A LITERAL ANALYSIS OF POTENTIAL INTERFERENCE FROM SATELLITES WITH THE PROPOSED PFD INCREASE
AuthorJeske, Harold O.
AffiliationSandia National Laboratories
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AbstractAn increase in the maximum power flux-density (pfd) permitted from satellites in the 2025 to 2300 MHz band is currently under consideration by IRAC. This analysis assumes the worst case conditions for interference to telemetry operations at the missile test ranges as a result of current and proposed satellite pfd levels. Assumptions in the analysis include the maximum permitted power flux-density with uniform energy distribution over the band of interest, polarization compatibility, and alignment of the telemetry station, the missile and the satellite. It was found that the performance of essentially all missile telemetry receiving systems may be appreciably degraded by even the lowest pfd limits currently permitted. For the higher pfd limits under consideration, degradations in the order of 40 dB are to be expected at stations with dish antennas of only five foot diameter. An increase in the size or gain of an antenna will reduce the probability of interference, because of its decreased beamwidth, but will also increase the performance degradation because of the station’s increased figure of merit, G/T. For satisfactory missile telemetry operation under these conditions, the normal missile’s telemetry received signal-to-noise ratio would have to be well over 40 dB to overcome satellite interference. The results of the analysis are actually independent of all receiving station parameters except the station’s figure of merit, G/T. Probability of interference is not addressed because of the variation of conditions and missions of the various test ranges as well as the unknown number of satellites and their characteristics - present and future. If missile and satellite telemetry is to coexist in the 2200 to 2290 MHz band, the implementation of several recommendations is considered necessary. The recommendations are; 1) Satellite pfd levels should remain at the current limits; 2) Coordination between the satellite controllers and the range operations must be established; and 3) Multiple telemetry receiving stations with significantly different aspect angles with respect to the test vehicle during the test should be used.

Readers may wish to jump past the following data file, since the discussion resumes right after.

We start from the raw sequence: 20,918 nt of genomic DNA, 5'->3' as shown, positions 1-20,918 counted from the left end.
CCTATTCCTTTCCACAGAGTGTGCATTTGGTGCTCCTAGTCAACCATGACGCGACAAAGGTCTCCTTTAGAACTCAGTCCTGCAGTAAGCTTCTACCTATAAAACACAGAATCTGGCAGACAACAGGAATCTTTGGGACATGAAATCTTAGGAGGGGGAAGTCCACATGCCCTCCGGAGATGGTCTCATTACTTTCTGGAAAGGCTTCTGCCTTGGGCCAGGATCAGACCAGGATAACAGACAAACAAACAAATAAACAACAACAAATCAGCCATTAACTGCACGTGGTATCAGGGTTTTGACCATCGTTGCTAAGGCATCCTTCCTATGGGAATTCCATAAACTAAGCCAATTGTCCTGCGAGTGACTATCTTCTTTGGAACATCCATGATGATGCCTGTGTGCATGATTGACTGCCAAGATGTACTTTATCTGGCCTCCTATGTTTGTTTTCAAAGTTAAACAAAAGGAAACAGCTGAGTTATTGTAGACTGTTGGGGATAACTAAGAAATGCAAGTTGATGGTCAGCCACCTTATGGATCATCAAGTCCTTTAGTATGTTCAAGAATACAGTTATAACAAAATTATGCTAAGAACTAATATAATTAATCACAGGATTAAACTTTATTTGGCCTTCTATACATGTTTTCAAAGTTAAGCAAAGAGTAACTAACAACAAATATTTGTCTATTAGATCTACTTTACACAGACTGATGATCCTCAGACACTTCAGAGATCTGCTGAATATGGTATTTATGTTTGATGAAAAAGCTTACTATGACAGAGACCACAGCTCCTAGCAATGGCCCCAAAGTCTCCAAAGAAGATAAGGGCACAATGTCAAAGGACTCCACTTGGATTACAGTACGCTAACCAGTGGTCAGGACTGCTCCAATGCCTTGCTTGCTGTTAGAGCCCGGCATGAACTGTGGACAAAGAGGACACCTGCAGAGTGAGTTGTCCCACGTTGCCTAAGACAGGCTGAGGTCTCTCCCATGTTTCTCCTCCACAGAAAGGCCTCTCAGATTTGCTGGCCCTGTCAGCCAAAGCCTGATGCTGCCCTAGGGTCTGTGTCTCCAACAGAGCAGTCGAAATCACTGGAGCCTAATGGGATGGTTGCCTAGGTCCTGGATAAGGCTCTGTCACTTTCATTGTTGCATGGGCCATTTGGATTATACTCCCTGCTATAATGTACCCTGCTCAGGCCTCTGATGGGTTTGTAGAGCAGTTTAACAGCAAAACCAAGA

SponsorsInternational Foundation for Telemetering